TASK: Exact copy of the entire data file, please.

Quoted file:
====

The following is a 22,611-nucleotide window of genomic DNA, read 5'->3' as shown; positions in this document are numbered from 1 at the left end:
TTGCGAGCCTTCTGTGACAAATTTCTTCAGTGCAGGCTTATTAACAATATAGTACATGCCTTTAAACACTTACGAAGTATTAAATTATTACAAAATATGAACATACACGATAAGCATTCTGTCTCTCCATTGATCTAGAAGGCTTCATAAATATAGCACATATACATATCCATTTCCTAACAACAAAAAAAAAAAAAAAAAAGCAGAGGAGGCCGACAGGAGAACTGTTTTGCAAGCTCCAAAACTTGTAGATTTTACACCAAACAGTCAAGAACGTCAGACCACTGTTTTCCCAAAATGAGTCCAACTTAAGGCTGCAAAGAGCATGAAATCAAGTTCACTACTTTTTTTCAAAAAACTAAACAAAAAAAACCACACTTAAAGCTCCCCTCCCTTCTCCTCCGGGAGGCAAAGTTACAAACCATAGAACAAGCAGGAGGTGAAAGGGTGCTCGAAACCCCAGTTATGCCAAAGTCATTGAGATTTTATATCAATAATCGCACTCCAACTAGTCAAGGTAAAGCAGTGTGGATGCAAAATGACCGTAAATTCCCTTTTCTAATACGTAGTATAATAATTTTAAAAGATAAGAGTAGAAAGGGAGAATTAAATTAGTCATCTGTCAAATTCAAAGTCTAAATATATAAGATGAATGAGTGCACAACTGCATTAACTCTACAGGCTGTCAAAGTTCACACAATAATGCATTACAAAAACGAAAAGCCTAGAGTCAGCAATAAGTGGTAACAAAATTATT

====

The following is a 22,611-nucleotide window of genomic DNA, read 5'->3' as shown; positions in this document are numbered from 1 at the left end:
TTGCGAGCCTTCTGTGACAAATTTCTTCAGTGCAGGCTTATTAACAATATAGTACATGCCTTTAAACACTTACGAAGTATTAAATTATTACAAAATATGAACATACACGATAAGCATTCTGTCTCTCCATTGATCTAGAAGGCTTCATAAATATAGCACATATACATATCCATTTCCTAACAACAAAAAAAAAAAAAAAAAAGCAGAGGAGGCCGACAGGAGAACTGTTTTGCAAGCTCCAAAACTTGTAGATTTTACACCAAACAGTCAAGAACGTCAGACCACTGTTTTCCCAAAATGAGTCCAACTTAAGGCTGCAAAGAGCATGAAATCAAGTTCACTACTTTTTTTCAAAAAACTAAACAAAAAAAACCACACTTAAAGCTCCCCTCCCTTCTCCTCCGGGAGGCAAAGTTACAAACCATAGAACAAGCAGGAGGTGAAAGGGTGCTCGAAACCCCAGTTATGCCAAAGTCATTGAGATTTTATATCAATAATCGCACTCCAACTAGTCAAGGTAAAGCAGTGTGGATGCAAAATGACCGTAAATTCCCTTTTCTAATACGTAGTATAATAATTTTAAAAGATAAGAGTAGAAAGGGAGAATTAAATTAGTCATCTGTCAAATTCAAAGTCTAAATATATAAGATGAATGAGTGCACAACTGCATTAACTCTACAGGCTGTCAAAGTTCACACAATAATGCATTACAAAAACGAAAAGCCTAGAGTCAGCAATAAGTGGTAACAAAATTATT